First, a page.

The Processes of Eavesdropping: Where Tragedy, Comedy and Philosophy Converge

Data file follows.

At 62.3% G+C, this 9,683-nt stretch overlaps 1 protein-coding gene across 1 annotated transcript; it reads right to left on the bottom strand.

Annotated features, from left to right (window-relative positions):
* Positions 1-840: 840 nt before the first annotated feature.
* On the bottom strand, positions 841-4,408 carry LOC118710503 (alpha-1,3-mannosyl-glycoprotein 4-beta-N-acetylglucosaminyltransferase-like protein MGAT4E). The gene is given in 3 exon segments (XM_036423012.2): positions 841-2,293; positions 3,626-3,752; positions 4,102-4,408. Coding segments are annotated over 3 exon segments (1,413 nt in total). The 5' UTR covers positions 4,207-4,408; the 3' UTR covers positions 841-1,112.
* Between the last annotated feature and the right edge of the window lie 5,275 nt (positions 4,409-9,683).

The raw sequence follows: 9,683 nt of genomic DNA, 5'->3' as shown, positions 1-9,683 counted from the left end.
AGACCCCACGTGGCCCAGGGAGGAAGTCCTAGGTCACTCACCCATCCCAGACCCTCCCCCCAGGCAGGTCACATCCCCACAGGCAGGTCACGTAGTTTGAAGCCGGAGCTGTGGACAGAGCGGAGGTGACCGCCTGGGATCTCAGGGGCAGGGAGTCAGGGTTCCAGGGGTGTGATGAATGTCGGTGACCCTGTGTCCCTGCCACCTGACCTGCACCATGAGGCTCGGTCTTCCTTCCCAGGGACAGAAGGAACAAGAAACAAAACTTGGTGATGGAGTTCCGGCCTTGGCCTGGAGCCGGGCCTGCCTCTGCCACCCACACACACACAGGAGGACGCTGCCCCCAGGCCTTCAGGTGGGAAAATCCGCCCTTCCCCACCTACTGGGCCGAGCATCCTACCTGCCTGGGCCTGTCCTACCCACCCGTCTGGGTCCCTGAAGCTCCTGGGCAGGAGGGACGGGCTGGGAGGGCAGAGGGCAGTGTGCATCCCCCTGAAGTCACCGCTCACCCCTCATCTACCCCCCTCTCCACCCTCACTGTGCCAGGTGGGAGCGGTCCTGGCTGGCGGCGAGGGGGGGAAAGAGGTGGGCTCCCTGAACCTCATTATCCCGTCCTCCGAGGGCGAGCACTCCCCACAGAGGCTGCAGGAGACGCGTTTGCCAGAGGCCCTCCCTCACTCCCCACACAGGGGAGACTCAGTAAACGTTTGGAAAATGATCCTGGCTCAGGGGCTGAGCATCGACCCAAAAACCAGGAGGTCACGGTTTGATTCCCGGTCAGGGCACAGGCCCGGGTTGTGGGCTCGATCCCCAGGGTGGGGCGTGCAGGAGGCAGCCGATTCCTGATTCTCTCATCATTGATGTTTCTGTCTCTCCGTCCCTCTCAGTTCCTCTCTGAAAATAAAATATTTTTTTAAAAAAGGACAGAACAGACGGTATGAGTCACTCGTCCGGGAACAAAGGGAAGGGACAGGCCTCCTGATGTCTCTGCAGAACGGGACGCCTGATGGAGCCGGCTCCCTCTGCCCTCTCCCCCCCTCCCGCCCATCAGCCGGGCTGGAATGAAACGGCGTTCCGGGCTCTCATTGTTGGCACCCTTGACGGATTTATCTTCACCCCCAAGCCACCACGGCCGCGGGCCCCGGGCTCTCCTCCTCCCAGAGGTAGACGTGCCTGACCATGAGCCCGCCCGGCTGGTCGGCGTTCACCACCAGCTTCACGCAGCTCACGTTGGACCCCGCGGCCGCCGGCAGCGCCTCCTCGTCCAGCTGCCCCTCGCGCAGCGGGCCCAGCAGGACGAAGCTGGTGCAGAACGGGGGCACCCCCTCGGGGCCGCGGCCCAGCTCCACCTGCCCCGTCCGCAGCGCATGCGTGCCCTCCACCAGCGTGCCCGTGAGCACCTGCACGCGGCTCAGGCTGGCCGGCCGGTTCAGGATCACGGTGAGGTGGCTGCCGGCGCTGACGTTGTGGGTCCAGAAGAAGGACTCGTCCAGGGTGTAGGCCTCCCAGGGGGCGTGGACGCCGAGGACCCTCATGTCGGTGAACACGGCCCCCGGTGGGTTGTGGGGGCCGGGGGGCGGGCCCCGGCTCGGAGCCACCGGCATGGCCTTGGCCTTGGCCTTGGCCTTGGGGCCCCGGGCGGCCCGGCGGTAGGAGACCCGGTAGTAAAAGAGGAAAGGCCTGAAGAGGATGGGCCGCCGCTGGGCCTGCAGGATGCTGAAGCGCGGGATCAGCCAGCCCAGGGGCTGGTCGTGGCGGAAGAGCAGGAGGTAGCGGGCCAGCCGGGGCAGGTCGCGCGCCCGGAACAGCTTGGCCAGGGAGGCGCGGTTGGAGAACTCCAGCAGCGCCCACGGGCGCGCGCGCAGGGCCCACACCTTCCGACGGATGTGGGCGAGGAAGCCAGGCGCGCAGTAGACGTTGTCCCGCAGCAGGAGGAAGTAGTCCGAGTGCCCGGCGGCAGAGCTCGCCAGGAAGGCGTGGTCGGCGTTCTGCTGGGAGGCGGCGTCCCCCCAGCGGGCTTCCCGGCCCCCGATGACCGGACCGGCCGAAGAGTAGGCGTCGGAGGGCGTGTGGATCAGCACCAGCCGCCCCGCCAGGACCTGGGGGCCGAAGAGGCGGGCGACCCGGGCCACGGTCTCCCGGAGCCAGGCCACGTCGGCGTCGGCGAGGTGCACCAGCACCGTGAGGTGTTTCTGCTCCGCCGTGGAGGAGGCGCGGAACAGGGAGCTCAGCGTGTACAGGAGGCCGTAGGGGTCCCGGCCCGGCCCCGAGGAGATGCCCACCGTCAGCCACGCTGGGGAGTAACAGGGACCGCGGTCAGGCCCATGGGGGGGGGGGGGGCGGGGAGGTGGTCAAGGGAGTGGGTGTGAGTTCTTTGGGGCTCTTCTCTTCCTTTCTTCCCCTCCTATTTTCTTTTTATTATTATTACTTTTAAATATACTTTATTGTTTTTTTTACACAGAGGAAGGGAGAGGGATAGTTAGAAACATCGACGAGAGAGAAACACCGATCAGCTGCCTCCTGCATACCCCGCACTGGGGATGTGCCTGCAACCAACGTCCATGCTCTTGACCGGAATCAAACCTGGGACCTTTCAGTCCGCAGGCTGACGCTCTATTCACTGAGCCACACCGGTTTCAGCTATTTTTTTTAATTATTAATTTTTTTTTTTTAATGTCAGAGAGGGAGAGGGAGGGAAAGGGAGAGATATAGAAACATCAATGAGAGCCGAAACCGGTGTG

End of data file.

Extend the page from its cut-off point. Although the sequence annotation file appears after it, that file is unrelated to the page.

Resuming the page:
Eavesdropping scenes, where one of the characters eavesdrops or spies on one or several of the other characters (usually with the knowledge of at least one of them) will serve as my point of departure for exploring the relations between tragedy, comedy and philosophy. The eavesdropper is a spectator inside the fictional world who because of what he (and most frequently it is a male) learns by eavesdropping or just by carrying out this act of transgression is transformed into a victim. I exemplify with Polonius (in Hamlet, III, 4) and Orgon (in Tartuffe, IV, 5), who are physically situated in a focal (liminal) point where the eavesdroppers become vulnerable and can quickly be transformed from tragic to comic figures and vice versa, transgressing the generic borderlines between tragedy, melodrama, comedy and farce. There are also many instances where philosophical discourses originate from an eavesdropping situation, the most obvious being the form of teaching practiced by Pythagoras, lecturing to his students from behind a curtain. My article also examines examples of eavesdropping in the writings of Plato and Walter Benjamin.
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